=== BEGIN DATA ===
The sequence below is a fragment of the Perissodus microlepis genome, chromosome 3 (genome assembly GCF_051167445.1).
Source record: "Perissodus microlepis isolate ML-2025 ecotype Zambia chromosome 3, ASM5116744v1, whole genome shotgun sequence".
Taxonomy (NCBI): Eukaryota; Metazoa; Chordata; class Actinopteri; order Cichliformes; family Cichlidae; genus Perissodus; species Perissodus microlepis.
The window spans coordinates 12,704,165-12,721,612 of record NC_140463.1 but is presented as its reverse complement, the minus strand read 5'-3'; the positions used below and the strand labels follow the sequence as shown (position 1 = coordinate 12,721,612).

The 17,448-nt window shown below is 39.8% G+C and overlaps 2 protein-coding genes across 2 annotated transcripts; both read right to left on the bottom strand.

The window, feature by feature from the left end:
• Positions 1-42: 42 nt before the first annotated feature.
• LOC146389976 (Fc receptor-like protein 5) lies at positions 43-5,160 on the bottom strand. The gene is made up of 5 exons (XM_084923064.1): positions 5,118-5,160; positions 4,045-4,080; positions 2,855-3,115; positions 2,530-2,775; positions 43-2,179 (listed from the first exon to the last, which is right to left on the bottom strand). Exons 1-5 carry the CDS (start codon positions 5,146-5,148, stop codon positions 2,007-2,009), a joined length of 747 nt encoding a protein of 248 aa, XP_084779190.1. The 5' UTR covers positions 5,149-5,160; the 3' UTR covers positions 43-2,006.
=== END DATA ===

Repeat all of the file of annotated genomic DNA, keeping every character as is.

The sequence below is a fragment of the Perissodus microlepis genome, chromosome 3 (genome assembly GCF_051167445.1).
Source record: "Perissodus microlepis isolate ML-2025 ecotype Zambia chromosome 3, ASM5116744v1, whole genome shotgun sequence".
Taxonomy (NCBI): Eukaryota; Metazoa; Chordata; class Actinopteri; order Cichliformes; family Cichlidae; genus Perissodus; species Perissodus microlepis.
The window spans coordinates 12,704,165-12,721,612 of record NC_140463.1 but is presented as its reverse complement, the minus strand read 5'-3'; the positions used below and the strand labels follow the sequence as shown (position 1 = coordinate 12,721,612).

The 17,448-nt window shown below is 39.8% G+C and overlaps 2 protein-coding genes across 2 annotated transcripts; both read right to left on the bottom strand.

The window, feature by feature from the left end:
• Positions 1-42: 42 nt before the first annotated feature.
• LOC146389976 (Fc receptor-like protein 5) lies at positions 43-5,160 on the bottom strand. The gene is made up of 5 exons (XM_084923064.1): positions 5,118-5,160; positions 4,045-4,080; positions 2,855-3,115; positions 2,530-2,775; positions 43-2,179 (listed from the first exon to the last, which is right to left on the bottom strand). Exons 1-5 carry the CDS (start codon positions 5,146-5,148, stop codon positions 2,007-2,009), a joined length of 747 nt encoding a protein of 248 aa, XP_084779190.1. The 5' UTR covers positions 5,149-5,160; the 3' UTR covers positions 43-2,006.